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Publications [#274351] of Edward D. Levin

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Papers Published

  1. Aldridge, JE; Levin, ED; Seidler, FJ; Slotkin, TA (2005). Developmental exposure of rats to chlorpyrifos leads to behavioral alterations in adulthood, involving serotonergic mechanisms and resembling animal models of depression.. Environmental Health Perspectives, 113(5), 527-531. [15866758], [doi]
    (last updated on 2019/12/08)

    Abstract:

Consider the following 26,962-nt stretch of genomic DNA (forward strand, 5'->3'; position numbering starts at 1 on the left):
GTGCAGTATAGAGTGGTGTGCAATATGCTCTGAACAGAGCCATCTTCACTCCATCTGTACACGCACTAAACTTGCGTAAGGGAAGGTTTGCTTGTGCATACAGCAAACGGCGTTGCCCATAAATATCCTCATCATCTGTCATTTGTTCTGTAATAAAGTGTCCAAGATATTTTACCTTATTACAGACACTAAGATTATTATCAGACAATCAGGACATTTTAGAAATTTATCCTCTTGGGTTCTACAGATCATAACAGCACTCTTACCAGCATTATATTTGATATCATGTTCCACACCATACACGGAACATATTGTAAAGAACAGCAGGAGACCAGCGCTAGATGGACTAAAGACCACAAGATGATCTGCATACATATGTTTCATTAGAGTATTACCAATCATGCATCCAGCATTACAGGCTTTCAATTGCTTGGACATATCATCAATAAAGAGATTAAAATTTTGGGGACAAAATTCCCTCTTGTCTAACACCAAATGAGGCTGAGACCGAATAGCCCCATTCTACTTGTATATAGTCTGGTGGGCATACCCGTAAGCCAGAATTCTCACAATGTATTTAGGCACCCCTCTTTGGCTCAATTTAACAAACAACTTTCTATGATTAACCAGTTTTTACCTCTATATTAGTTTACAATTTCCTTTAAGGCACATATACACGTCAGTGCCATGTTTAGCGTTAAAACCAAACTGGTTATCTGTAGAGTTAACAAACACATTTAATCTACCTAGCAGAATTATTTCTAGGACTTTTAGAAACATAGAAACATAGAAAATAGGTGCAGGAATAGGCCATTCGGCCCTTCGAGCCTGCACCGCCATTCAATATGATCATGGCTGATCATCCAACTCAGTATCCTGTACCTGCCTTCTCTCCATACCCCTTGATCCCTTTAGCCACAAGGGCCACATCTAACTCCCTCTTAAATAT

Developmental exposure to chlorpyrifos (CPF) causes persistent changes in serotonergic (5HT) systems. We administered 1 mg/kg/day CPF to rats on postnatal days 1-4, a regimen below the threshold for systemic toxicity. When tested in adulthood, CPF-exposed animals showed abnormalities in behavioral tests that involve 5HT mechanisms. In the elevated plus maze, males treated with CPF spent more time in the open arms, an effect seen with 5HT deficiencies in animal models of depression. Similarly, in an anhedonia test, the CPF-exposed group showed a decreased preference for chocolate milk versus water. Developmental CPF exposure also has lasting effects on cognitive function. We replicated our earlier finding that developmental CPF exposure ablates the normal sex differences in 16-arm radial maze learning and memory: during acquisition training, control male rats typically perform more accurately than do control females, but CPF treatment eliminated this normal sex difference. Females exposed to CPF showed a reduction in working and reference memory errors down to the rate of control males. Conversely, CPF-exposed males exhibited an increase in working and reference memory errors. After radial-arm acquisition training, we assessed the role of 5HT by challenging the animals with the 5HT2 receptor antagonist ketanserin. Ketanserin did not affect performance in controls but elicited dose-dependent increases in working and reference memory errors in the CPF group, indicating an abnormal dependence on 5HT systems. Our results indicate that neonatal CPF exposures, classically thought to be subtoxic, produce lasting changes in 5HT-related behaviors that resemble animal models of depression.


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